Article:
Within the hour they had finished their round.

‘It’s a comfort when you’re on, Frances,’ said the matron as they took a breath of fresh air. ‘The place is always glowing,’ she added and gave her a smile.

‘Thank you, Matron.’

The pair enjoyed the calm morning and looked out to see the town slowly come to life. The doctors had arrived at the casualty wing facing the geriatric hospital and the previous night’s shift of ambulance men were getting ready to go home and rest. Peter the caretaker was shuffling around the grounds with a ladder under his oxter and a fag in his mouth.

‘Were you called down to casualty, Frances?’

‘No, there was no ambulances last night.’

‘Good. I wish . . .’

‘Yes, Matron?’

‘I wish the Health Board might find the money to bring in a few more night-duty people. What if when you were on a call we had an emergency here?’

‘I thought they said the cutbacks were only for a short time, Matron.’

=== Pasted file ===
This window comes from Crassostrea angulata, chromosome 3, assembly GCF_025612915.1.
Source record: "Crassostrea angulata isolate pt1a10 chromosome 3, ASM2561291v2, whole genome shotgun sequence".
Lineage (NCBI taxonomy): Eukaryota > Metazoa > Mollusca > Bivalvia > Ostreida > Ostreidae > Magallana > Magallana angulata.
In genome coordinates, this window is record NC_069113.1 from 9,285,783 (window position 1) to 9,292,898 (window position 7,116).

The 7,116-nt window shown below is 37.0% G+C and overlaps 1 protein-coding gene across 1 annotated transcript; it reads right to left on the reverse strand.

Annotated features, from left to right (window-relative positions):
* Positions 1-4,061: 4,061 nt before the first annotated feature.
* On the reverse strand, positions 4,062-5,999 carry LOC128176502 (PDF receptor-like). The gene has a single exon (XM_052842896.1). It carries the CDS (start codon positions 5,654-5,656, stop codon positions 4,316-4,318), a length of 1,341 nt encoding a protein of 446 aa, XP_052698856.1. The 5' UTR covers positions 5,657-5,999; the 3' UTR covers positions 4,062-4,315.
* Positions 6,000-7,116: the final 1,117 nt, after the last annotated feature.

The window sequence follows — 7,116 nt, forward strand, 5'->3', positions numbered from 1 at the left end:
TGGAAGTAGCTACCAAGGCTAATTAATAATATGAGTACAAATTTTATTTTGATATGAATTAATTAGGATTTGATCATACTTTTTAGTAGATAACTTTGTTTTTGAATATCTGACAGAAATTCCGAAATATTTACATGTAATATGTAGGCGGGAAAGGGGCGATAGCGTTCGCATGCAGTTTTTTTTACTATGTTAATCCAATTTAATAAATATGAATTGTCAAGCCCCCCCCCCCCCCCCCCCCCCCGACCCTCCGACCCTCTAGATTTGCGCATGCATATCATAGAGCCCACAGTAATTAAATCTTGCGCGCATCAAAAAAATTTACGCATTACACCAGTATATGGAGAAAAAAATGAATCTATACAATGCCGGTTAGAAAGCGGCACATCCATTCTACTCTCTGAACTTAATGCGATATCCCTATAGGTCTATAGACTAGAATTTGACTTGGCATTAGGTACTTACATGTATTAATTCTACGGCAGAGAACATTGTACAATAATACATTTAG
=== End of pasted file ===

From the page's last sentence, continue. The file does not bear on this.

‘That could be years, child. I’ll have to bring it up to the Mother Superior when I get a chance.

‘How long have you been doing these night shifts now, Frances?’

‘Three months, Matron.’

‘And do you like it?’

‘It’s better money and Noel is able to get the children to bed now that they’re older.’

‘It won’t be forever.’

‘No, Sister, hopefully not. If the factory takes on a few more people he would be set again. There’s not nearly enough for him in the few acres.’

‘There never is.’

‘God is good, I suppose,’ said Frances.

‘God is everywhere, but He gave us our lot to do too. Don’t forget that.’

Morning Mass was under way as Frances packed her things, clocked out and walked to the car park.

The weekdays were a race to get home and see the children off. The radio was on as she walked in the kitchen and found Noel quizzing the child on her Irish spellings for the day’s test.

‘Brón,’ he said.


‘Good,’ said Noel. ‘And what’s that?’

‘That’s sad, Daddy,’ said Anne, with a smile on her face.

‘And what about this fella? Madra? Can you spell that one?’


‘Mhaith an cailín. It’s a scholar we have here, Frances,’ said Noel as he gave the child a kiss and packed away her things.

‘It’s that, all right.’

She picked up the child and gave her a kiss.

‘Now spot-check on you and Daddy. Are the teeth washed?’